Adema, E.B. (2005) Enhanced nitrogen loss may explain alternative stable states in dune slack succession. Oikos, 109, 374-386. ISSN 0030-1299.
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Official URL: http://dx.doi.org/10.1111/j.0030-1299.2005.13339.x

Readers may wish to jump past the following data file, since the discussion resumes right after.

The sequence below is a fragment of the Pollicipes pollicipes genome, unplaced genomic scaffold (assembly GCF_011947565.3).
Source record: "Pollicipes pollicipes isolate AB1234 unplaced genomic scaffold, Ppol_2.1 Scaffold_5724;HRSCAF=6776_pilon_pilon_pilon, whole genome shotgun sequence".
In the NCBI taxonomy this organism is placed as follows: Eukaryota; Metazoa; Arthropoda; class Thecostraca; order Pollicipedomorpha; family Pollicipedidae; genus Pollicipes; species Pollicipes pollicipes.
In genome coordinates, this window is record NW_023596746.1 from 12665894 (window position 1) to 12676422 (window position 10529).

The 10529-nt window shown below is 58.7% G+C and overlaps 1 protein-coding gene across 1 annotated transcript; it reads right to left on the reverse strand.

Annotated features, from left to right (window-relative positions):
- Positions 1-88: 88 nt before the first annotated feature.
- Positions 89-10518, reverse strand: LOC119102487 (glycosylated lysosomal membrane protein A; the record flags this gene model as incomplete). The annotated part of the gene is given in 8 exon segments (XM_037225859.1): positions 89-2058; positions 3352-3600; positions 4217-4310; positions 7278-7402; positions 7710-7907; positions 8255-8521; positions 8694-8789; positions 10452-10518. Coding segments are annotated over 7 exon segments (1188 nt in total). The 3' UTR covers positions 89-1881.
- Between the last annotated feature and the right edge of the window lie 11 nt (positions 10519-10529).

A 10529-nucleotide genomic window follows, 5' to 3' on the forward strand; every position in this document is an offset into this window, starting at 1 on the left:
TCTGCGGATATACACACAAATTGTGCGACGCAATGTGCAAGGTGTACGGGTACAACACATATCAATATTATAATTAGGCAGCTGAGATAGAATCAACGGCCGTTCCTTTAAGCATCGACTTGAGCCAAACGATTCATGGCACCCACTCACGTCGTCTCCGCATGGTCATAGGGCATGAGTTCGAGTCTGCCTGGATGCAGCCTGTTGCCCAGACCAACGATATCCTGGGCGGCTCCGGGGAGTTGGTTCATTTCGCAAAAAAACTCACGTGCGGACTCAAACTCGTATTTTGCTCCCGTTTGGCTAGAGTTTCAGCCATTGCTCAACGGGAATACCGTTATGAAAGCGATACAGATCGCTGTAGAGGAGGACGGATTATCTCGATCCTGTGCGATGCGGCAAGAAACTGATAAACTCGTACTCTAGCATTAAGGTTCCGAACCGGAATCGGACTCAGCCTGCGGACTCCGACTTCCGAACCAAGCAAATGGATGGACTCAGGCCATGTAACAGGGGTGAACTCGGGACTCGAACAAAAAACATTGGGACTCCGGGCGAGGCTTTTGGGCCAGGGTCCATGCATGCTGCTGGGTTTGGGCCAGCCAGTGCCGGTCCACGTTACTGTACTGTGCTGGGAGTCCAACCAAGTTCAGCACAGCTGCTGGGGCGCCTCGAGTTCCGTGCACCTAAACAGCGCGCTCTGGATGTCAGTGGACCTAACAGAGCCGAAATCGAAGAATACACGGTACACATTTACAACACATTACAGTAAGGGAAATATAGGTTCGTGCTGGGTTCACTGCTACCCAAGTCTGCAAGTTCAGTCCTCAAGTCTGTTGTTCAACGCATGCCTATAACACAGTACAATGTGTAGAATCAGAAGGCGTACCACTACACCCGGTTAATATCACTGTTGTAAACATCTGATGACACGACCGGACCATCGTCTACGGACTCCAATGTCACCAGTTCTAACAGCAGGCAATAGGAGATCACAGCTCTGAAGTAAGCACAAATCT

Ecological theory emphasizes competitive interactions between plant species when explaining primary succession in plants. Ecosystem processes, such as nutrient accumulation, are often regarded as independent, steering successional changes without being affected by the interacting plant species. We present experimental evidence that plant species in wet dune slack systems are able to affect ecosystem processes in their favor by reducing the rate of nitrogen accumulation by coupled nitrificationdenitrification, promoting their competitive position. We compared denitrification rates of two early successional species having radial oxygen loss (ROL) with two non-ROL late successional species in a mesocosm experiment. The denitrification rates were significantly higher in mesocosms planted with early successional species Littorella uniflora (P<0.001) and Schoenus nigricans (P<0.05), relative to the rates found in the presence of non-ROL species, Carex nigra and Calamagrostis epigejos. We analyzed the consequences of enhanced nitrogen loss on the competition between an early and a late successional species by means of a simple theoretical model. Our analysis revealed that early successional species capable of ROL might retard successional changes and lock the ecosystem in an unproductive state for an extended period of time. We emphasize that understanding of ecosystem processes is crucial in successful conservation of high biodiversity vegetation in wet dune slacks.
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